• When you bring smart, experienced women leaders together and give them the opportunity to share and problem-solve, they will.
    Pat Mitchell
    Connected Women Leaders

What breakthroughs need to happen to create real change in the intersecting issues of gender, equity and climate justice?

Many women don’t get involved in solving climate challenges because they don’t realize how disproportionate its impact is. So many more women and girls are dying, becoming impoverished, and losing their land and their livelihoods. Women don’t realize this, in part, because we’re up against a misinformation campaign from interests that profit from the status quo, one intended to keep us paralyzed and confused, thinking, “I don’t know what I can do about this.” 

Connected Women Leaders launched Project Dandelion to elevate this disproportionate impact as a call to action. Our goal is to mobilize 2 billion women who might currently be sitting on the sidelines because they don’t see the reality of what’s coming or know what to do. We know what needs to be done: stop subsidies for fossil fuel companies, incentivize investment in renewables, pay up to those least responsible but most impacted, build greater resilience to climate emergencies, learn from indigenous peoples, scale a fair and accessible future for everyone, and elevate woman-led climate solutions. We just need to get those answers widely understood. 

The biggest breakthrough comes down to power. Early in my career, I met the extraordinary Bella Abzug, a congresswoman from New York, at the first-ever peace conference convened by women. Bella stood up and said, “In this next century, which is the one we’re living in, women must change the nature of power rather than power changing the nature of women.” 

If we conquered that, if we embraced all experiences that come with living as a woman, if we allowed men to do the same – because men are also often restricted by the lack of gender equality – we could change the nature of power. And if we change the nature of power, the way it’s used, both to lead and to follow, we could change everything in the world.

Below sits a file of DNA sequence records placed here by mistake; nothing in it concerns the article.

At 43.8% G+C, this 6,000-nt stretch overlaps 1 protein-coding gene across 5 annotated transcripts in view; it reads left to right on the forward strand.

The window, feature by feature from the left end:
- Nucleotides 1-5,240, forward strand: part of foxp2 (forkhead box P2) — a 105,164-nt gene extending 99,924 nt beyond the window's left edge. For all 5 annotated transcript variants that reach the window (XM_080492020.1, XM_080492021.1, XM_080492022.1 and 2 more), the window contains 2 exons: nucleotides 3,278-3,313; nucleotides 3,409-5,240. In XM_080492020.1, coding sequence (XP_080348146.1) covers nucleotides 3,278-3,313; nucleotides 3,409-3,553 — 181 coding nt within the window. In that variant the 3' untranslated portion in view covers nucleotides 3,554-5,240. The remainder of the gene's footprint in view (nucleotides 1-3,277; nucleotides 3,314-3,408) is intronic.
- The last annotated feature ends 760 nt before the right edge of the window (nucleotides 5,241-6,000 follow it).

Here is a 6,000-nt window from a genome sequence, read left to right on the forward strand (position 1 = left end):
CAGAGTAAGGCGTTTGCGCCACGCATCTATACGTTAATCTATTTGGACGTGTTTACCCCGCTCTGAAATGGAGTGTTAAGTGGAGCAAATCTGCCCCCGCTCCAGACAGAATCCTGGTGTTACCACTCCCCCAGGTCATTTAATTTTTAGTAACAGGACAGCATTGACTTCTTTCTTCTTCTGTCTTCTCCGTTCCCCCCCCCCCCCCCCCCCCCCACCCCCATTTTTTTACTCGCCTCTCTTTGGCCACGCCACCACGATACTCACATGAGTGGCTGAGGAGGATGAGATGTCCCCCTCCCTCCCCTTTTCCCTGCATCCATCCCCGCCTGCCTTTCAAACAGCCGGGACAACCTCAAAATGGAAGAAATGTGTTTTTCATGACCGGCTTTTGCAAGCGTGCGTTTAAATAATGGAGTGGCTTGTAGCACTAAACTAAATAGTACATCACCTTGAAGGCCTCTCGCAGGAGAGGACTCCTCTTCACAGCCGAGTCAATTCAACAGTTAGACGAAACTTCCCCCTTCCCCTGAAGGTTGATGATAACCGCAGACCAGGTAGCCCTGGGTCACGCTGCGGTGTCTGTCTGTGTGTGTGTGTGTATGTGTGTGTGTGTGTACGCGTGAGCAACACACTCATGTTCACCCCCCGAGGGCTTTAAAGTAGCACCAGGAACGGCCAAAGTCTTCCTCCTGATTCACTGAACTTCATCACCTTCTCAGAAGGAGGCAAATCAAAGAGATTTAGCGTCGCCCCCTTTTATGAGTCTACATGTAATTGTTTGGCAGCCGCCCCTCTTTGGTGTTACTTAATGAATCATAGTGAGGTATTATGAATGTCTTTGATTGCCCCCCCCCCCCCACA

What keeps you up at night about achieving these goals? What makes you optimistic?

In my 1998 interview with Fidel Castro, he said to me, “You cannot be a revolutionary and be a pessimist.” You have to be an optimist to believe change is possible. Millions of women farmers in India are saying, “Our priority has to be making the sky clean. We’ve got to have air to breathe and water to drink.” They’re putting that into action by starting regenerative practices. All around, I see incredibly positive moments scaling up quickly, and that’s what’s going to move us towards solutions. What keeps me up is the worry that we’re not going to do it in time. The urgency of meeting climate targets is an enormous challenge. There are over a hundred global elections this year, and climate has got to be at the center. We just can’t sit on the sidelines. We have to get engaged.

Uniting our efforts amid such urgency seems daunting. But to Mitchell, it’s a challenge that we have to face. “I don’t want to look at my grandchildren and say, ‘We didn’t do it.’” she says. “I want to look at them and say, ‘We did this. We came together.’ I honestly believe that it will happen if women leaders take this up.”